Toward a Demosprudence of Poverty

56 Pages Posted: 19 Jun 2020

See all articles by Monica C. Bell

Monica C. Bell

Yale University - Law School

Stephanie Garlock

Yale University, Law School, Students

Alexander Nabavi-Noori

Yale University, Law School, Students

Date Written: April 1, 2020

Abstract

This Article describes the rift between a due-process-focused jurisprudence on legal–financial obligations—the centerpiece of the current fight against criminalization of poverty—and the substantive and structural problems of poverty criminalization. It argues that judges can help address this disconnect while still operating within the scope of their authority by engaging in a demosprudence of poverty— “a democracy-enhancing jurisprudence” that actively seeks to learn from poor people themselves and movements for economic justice. This Article builds from demosprudential theory to offer guidance for judges in their reason-giving, rulemaking, and courtroom management practices.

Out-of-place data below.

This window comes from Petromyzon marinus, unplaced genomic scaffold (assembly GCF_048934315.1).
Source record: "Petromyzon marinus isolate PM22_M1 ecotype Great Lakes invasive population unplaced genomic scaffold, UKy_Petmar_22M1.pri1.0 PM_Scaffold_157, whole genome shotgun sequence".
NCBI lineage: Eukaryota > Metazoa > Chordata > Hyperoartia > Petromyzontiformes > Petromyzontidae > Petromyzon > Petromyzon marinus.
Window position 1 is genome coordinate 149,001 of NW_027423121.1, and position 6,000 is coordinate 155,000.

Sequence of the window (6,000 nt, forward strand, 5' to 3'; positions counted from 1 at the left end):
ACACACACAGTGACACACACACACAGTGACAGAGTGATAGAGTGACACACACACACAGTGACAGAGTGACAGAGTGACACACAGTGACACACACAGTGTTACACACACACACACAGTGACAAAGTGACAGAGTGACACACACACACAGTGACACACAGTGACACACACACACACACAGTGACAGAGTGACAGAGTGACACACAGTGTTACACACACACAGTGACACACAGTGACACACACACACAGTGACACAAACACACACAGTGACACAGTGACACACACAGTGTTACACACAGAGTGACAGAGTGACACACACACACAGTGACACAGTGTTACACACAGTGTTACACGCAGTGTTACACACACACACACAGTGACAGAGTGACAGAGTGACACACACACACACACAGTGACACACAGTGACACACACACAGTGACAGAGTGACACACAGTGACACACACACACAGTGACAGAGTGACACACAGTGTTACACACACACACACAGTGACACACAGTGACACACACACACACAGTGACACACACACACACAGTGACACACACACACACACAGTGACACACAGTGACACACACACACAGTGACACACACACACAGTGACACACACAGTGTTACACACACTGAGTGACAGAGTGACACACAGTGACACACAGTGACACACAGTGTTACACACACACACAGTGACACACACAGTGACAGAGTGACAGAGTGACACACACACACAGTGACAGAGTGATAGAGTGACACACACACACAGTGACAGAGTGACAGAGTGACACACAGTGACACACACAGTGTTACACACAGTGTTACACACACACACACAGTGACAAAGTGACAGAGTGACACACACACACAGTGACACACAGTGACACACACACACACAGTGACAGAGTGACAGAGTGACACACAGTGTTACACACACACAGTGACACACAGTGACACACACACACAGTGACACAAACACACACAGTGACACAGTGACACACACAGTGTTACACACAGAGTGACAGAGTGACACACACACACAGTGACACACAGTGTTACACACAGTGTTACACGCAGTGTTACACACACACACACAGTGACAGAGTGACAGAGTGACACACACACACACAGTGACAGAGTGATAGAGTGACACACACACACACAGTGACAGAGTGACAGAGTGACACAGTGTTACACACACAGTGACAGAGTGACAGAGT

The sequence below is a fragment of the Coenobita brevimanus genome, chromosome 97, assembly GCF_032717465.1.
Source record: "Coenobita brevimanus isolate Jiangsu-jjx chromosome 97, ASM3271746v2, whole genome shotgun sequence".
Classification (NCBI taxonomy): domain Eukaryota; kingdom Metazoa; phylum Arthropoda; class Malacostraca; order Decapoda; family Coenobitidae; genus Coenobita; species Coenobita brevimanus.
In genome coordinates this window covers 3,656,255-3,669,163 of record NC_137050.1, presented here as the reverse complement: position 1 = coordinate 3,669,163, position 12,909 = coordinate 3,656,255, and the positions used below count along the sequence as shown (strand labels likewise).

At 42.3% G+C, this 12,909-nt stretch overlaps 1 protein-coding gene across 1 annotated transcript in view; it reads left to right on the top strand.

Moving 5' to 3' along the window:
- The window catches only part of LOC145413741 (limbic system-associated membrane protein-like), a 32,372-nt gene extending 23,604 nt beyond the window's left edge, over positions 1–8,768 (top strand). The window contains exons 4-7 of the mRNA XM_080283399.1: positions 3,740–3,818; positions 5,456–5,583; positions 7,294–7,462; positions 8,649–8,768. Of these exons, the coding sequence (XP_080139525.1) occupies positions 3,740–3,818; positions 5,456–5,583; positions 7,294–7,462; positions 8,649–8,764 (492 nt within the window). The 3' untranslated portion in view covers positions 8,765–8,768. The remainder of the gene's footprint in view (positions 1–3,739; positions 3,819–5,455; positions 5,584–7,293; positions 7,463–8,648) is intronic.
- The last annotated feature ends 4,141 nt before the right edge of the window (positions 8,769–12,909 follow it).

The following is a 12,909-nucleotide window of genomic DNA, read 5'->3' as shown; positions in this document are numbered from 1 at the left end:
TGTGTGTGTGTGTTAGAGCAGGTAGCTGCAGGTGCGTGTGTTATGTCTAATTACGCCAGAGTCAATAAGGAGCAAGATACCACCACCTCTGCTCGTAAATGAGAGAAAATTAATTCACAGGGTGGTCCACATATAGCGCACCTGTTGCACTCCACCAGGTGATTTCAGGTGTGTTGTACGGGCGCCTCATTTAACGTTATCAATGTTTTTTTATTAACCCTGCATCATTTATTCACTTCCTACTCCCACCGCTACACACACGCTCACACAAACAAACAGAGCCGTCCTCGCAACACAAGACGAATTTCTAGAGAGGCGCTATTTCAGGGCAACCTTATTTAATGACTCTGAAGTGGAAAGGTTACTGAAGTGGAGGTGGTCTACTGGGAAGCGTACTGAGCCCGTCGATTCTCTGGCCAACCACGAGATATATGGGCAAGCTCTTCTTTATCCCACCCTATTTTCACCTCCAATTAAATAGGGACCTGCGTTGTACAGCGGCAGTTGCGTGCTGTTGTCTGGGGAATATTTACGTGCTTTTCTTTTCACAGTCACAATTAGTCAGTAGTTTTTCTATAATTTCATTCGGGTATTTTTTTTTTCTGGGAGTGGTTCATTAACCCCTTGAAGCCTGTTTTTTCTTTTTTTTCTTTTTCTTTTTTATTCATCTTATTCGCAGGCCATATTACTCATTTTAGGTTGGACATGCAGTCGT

Keywords: demosprudence, poverty, judges, courts, criminalization, fines, fees, due process, equal protection, social movements

Suggested Citation

Bell, Monica C. and Garlock, Stephanie and Nabavi-Noori, Alexander, Toward a Demosprudence of Poverty (April 1, 2020). Duke Law Journal, Vol. 69, 2020, pp. 1473-1528. Available at SSRN: https://ssrn.com/abstract=3611001

Monica C. Bell (Contact Author)

Yale University - Law School ( email )

P.O. Box 208215
New Haven, CT 06520-8215
United States

Stephanie Garlock

Yale University, Law School, Students ( email )

127 Wall Street
New Haven, CT 06511
United States

Alexander Nabavi-Noori

Yale University, Law School, Students ( email )

127 Wall Street
New Haven, CT 06511
United States

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